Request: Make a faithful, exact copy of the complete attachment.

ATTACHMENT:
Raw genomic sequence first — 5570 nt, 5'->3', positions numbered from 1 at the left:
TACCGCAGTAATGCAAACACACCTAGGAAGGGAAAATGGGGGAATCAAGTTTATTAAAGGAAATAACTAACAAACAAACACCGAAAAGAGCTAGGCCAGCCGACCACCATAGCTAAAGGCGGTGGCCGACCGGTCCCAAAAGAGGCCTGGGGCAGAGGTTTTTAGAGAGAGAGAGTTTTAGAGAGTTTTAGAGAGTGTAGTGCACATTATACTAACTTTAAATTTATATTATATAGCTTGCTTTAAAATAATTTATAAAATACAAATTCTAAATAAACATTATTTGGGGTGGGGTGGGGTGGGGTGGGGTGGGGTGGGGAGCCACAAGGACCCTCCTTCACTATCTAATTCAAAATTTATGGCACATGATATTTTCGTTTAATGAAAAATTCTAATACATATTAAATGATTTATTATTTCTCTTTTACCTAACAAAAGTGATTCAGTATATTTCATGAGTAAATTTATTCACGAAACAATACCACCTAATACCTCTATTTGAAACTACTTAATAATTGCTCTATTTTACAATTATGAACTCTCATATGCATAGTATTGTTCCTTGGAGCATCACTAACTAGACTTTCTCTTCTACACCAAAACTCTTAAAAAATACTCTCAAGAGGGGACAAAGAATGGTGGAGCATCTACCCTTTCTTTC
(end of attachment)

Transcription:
Raw genomic sequence first — 5570 nt, 5'->3', positions numbered from 1 at the left:
TACCGCAGTAATGCAAACACACCTAGGAAGGGAAAATGGGGGAATCAAGTTTATTAAAGGAAATAACTAACAAACAAACACCGAAAAGAGCTAGGCCAGCCGACCACCATAGCTAAAGGCGGTGGCCGACCGGTCCCAAAAGAGGCCTGGGGCAGAGGTTTTTAGAGAGAGAGAGTTTTAGAGAGTTTTAGAGAGTGTAGTGCACATTATACTAACTTTAAATTTATATTATATAGCTTGCTTTAAAATAATTTATAAAATACAAATTCTAAATAAACATTATTTGGGGTGGGGTGGGGTGGGGTGGGGTGGGGTGGGGAGCCACAAGGACCCTCCTTCACTATCTAATTCAAAATTTATGGCACATGATATTTTCGTTTAATGAAAAATTCTAATACATATTAAATGATTTATTATTTCTCTTTTACCTAACAAAAGTGATTCAGTATATTTCATGAGTAAATTTATTCACGAAACAATACCACCTAATACCTCTATTTGAAACTACTTAATAATTGCTCTATTTTACAATTATGAACTCTCATATGCATAGTATTGTTCCTTGGAGCATCACTAACTAGACTTTCTCTTCTACACCAAAACTCTTAAAAAATACTCTCAAGAGGGGACAAAGAATGGTGGAGCATCTACCCTTTCTTTC